In terms of sheer coolness, very few things come close to NASA – especially if you happen to be an avid Sci-Fi fan like me. With that in mind, two stories that emphasise the critical role materials selection plays in the quest towards space exploration have caught my eye.
“Are you innovating with intent?” seems like a simple question but if your company doesn’t have a good materials information strategy in place, the answer will most likely be “No”. In our latest blog post, you’ll discover how companies like Ethicon Endo-Surgery are innovating and raising their materials IQ.
At Granta, we recently ran a survey to explore the challenges of teaching sustainable development. Key findings, from 200 plus responses, indicated that academics would welcome more case studies with real data, and a global perspective on interlinked environmental and social impacts. The feedback was consistent with my own experience, as a PhD at the Centre for Sustainable Development where I did research in social and environmental impact assessment tools. I was also closely involved in teaching, and subsequently co-developed a start-up company focusing on software and learning. From these experiences, it was clear that software can have a large impact on teaching and outreach. I’m now working as Development Manager and Sustainability Consultant in the Education Team at Granta, collaborating with the academic community and Professor Mike Ashby to develop teaching resources that support the sustainable development subject-area.
The final talk at the 2nd Asian Materials Education Symposium, delivered by Mr Gilbert Teo of Singapore Polytechnic, centred on the benefits of peer-based learning and, more specifically, re-designing a course to encourage students to learn from each other. This method of learning moves away from the conventional student vs teacher stereotype and explores the role of a facilitator and how we can incorporate technology. Not only was this a reflective way to end the highly successful Symposium, but it sparked a great deal of discussion. With students acting more like consumers and wanting the best learning experiences from their education, engaging them is more important than ever.
The second in a series in which we meet the Granta team. We spoke with our colleague Pippa, to find out what she enjoys about being an Education Account Manager, and which scientist and material inspires her most. We’re always looking for like-minded individuals who have passion and drive to make positive change to our educational practices, take a look at our current opportunities if you think this could be you.
“As a member of the Education division I work with universities and colleges across the globe including the UK, Netherlands, Singapore, and Australia. I support them in the use of both CES EduPack and CES Selector, for teaching and research respectively, from initial engagement to see if the software will help their current teaching right through to advising them on the deployment and use of the software.
If two heads are better than one, imagine the benefits of two communities coming together to share each other’s views on materials and processes to make the best designed, best engineered products. That’s the premise behind a new educational project at Granta Design.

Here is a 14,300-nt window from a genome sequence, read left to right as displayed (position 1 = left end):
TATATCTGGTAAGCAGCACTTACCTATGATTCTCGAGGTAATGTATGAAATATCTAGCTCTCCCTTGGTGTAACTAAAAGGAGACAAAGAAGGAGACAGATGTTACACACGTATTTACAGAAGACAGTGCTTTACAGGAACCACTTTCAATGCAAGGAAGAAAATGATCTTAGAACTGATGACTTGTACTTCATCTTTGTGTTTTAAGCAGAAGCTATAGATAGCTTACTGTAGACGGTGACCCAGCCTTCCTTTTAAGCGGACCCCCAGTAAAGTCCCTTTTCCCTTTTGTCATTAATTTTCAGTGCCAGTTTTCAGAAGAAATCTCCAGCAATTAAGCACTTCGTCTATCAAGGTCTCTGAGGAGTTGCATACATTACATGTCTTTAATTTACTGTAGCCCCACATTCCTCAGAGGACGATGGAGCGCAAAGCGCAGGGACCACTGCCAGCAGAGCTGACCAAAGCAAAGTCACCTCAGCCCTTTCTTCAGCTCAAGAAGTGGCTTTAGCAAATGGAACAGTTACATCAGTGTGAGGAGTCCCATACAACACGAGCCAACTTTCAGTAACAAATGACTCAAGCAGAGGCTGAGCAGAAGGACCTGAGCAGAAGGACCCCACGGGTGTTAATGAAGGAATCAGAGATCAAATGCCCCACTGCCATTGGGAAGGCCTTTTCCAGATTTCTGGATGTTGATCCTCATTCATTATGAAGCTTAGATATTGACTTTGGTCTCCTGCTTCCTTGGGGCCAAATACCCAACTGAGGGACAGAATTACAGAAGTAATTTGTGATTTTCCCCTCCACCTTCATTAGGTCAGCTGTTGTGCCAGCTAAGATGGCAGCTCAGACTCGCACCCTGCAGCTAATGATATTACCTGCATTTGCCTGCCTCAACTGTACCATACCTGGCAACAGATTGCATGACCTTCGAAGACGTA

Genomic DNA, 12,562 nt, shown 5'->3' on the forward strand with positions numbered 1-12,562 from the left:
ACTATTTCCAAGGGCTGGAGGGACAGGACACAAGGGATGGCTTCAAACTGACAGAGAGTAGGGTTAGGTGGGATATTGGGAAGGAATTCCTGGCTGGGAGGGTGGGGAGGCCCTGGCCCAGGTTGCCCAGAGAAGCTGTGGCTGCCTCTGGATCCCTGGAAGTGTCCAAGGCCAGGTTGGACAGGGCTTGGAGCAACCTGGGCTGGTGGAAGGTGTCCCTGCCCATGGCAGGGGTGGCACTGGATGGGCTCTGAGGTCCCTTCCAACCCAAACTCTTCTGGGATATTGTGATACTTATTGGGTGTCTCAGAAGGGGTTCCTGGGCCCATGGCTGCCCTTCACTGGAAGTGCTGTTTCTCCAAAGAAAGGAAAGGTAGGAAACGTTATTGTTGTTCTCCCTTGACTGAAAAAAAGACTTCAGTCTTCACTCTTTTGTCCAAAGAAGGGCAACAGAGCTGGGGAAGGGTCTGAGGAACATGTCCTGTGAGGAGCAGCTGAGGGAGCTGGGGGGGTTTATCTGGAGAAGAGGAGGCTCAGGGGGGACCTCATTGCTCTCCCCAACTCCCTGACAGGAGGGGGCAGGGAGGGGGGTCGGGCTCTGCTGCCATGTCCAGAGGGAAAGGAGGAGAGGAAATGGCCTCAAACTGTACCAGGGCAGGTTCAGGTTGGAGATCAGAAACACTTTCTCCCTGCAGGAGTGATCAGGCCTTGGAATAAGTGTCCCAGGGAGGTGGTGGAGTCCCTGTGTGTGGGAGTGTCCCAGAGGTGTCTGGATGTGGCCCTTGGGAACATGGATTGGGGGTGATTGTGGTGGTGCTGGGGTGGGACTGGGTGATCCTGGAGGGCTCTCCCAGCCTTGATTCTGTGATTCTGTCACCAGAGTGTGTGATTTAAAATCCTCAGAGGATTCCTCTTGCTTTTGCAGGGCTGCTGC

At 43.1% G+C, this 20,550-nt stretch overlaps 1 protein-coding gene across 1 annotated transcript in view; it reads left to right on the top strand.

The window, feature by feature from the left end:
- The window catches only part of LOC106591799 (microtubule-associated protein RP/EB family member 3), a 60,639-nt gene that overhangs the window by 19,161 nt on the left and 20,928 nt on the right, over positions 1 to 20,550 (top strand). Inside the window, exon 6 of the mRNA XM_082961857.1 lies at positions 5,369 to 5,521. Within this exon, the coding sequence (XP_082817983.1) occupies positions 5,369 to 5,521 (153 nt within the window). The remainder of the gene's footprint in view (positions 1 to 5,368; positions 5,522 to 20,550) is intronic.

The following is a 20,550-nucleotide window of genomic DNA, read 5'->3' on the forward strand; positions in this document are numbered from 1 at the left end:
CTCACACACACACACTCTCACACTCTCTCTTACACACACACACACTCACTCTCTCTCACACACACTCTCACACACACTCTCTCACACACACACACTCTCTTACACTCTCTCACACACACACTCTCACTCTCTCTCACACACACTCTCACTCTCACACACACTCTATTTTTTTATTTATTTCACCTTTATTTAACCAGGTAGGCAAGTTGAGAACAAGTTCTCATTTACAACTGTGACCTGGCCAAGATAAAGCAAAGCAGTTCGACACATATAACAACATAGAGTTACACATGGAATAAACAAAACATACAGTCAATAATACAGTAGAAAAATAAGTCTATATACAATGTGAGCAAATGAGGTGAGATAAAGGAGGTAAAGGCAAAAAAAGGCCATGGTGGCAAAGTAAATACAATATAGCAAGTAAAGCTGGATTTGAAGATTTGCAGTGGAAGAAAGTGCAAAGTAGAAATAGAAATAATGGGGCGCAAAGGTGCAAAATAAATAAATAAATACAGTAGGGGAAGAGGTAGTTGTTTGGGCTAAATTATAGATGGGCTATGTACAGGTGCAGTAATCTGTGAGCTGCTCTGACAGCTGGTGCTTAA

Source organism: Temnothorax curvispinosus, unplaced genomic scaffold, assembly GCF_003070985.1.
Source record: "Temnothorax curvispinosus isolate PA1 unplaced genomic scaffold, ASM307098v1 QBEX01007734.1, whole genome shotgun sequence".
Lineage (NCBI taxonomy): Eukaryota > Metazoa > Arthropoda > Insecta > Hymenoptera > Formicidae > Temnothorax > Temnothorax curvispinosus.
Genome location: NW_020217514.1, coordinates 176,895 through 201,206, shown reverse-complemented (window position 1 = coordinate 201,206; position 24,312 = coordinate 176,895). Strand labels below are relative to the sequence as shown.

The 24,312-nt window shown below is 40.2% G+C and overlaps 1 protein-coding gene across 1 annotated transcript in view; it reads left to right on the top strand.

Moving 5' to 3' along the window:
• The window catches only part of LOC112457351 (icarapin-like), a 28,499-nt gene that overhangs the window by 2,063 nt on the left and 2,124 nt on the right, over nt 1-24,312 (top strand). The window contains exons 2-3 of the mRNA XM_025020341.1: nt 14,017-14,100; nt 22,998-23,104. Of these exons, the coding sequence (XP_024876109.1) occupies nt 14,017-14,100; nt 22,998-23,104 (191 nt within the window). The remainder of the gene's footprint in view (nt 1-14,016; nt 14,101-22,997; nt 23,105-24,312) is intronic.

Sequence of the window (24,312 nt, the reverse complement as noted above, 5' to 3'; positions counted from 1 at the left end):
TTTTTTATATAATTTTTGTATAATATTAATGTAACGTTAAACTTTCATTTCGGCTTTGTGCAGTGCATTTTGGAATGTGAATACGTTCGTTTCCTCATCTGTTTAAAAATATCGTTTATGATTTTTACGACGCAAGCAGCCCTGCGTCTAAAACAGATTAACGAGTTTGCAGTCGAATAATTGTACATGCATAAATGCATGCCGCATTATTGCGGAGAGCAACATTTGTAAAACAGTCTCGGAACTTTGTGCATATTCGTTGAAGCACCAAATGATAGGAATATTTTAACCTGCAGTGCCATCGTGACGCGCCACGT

If we can inspire designers and engage engineers to learn about each other’s vital role in product development, and enable them to communicate in the common language of materials, we can arrive at a whole that is much greater than the sum of the parts. Two views, one vision. The new CES EduPack ‘Products, Materials and Processes’ Database offers university educators and their students two views of materials information, the Designer’s View and the Engineer’s View, so both can learn how to create successful products that are functional and aesthetically pleasing.
Thomas Friedman has stated that ‘the world is flat’. He’s not recanting modern scientific discoveries, but he is highlighting that everything, everywhere, is somehow connected and that what happens at some part of the world can have drastic implications in other parts. It’s another way of saying that we live in a globalized world, that we eat, drink, and perform our daily activities using products that sometimes come from such remote places that we don’t even know they exist – take the horse-meat scandal as a recent example! It also means that the way in which we teach our younger generation has to adapt accordingly to this new paradigm of globalization.
A Silly Mistake?
No one set out to develop Silly Putty: it was a novelty by-product during research aiming at new silicone elastomers to replace scarce rubber. In 1943, an engineer at General Electric, James Wright, was working in the New Haven laboratory when he accidentally dropped boric acid into silicone oil: the result was a bouncing silicone putty. The new material stretched more than rubber, even at high temperatures, but it also had some more interesting and unusual properties. Over long timescales or at high temperatures it flowed like a fluid. But at shorter timescales it bounced and behaved like an elastic solid. GE started marketing it, but it only really took off when the novelty value of this new material caught the attention of Peter Hodgson, a marketing consultant. He bought the rights from GE, and started marketing his ‘solid liquid’ as ‘Silly Putty®’.